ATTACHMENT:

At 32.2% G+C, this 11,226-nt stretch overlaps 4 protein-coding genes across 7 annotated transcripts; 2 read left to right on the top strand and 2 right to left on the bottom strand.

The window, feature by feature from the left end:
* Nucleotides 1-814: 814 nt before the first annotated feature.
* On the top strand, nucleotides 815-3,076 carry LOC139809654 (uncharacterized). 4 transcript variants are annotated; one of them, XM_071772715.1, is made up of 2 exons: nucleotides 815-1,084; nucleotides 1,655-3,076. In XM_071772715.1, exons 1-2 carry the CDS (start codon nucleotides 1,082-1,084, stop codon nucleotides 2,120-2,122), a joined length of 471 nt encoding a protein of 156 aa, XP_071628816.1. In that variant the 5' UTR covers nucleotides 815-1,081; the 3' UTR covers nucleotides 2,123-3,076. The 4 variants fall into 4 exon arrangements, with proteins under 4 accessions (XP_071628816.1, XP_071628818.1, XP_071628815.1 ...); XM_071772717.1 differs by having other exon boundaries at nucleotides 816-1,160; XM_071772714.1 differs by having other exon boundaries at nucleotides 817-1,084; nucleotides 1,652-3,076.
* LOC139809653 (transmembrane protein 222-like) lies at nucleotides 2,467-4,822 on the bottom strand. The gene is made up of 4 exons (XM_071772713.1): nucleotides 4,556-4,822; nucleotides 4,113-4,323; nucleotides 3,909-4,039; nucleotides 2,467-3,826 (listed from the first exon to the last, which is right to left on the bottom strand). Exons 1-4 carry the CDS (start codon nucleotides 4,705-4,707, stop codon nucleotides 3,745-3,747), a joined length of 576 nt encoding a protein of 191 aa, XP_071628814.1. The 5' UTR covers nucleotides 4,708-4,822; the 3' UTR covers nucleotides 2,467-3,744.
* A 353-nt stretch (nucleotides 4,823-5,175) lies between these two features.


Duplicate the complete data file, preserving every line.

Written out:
At 32.2% G+C, this 11,226-nt stretch overlaps 4 protein-coding genes across 7 annotated transcripts; 2 read left to right on the top strand and 2 right to left on the bottom strand.

The window, feature by feature from the left end:
* Nucleotides 1-814: 814 nt before the first annotated feature.
* On the top strand, nucleotides 815-3,076 carry LOC139809654 (uncharacterized). 4 transcript variants are annotated; one of them, XM_071772715.1, is made up of 2 exons: nucleotides 815-1,084; nucleotides 1,655-3,076. In XM_071772715.1, exons 1-2 carry the CDS (start codon nucleotides 1,082-1,084, stop codon nucleotides 2,120-2,122), a joined length of 471 nt encoding a protein of 156 aa, XP_071628816.1. In that variant the 5' UTR covers nucleotides 815-1,081; the 3' UTR covers nucleotides 2,123-3,076. The 4 variants fall into 4 exon arrangements, with proteins under 4 accessions (XP_071628816.1, XP_071628818.1, XP_071628815.1 ...); XM_071772717.1 differs by having other exon boundaries at nucleotides 816-1,160; XM_071772714.1 differs by having other exon boundaries at nucleotides 817-1,084; nucleotides 1,652-3,076.
* LOC139809653 (transmembrane protein 222-like) lies at nucleotides 2,467-4,822 on the bottom strand. The gene is made up of 4 exons (XM_071772713.1): nucleotides 4,556-4,822; nucleotides 4,113-4,323; nucleotides 3,909-4,039; nucleotides 2,467-3,826 (listed from the first exon to the last, which is right to left on the bottom strand). Exons 1-4 carry the CDS (start codon nucleotides 4,705-4,707, stop codon nucleotides 3,745-3,747), a joined length of 576 nt encoding a protein of 191 aa, XP_071628814.1. The 5' UTR covers nucleotides 4,708-4,822; the 3' UTR covers nucleotides 2,467-3,744.
* A 353-nt stretch (nucleotides 4,823-5,175) lies between these two features.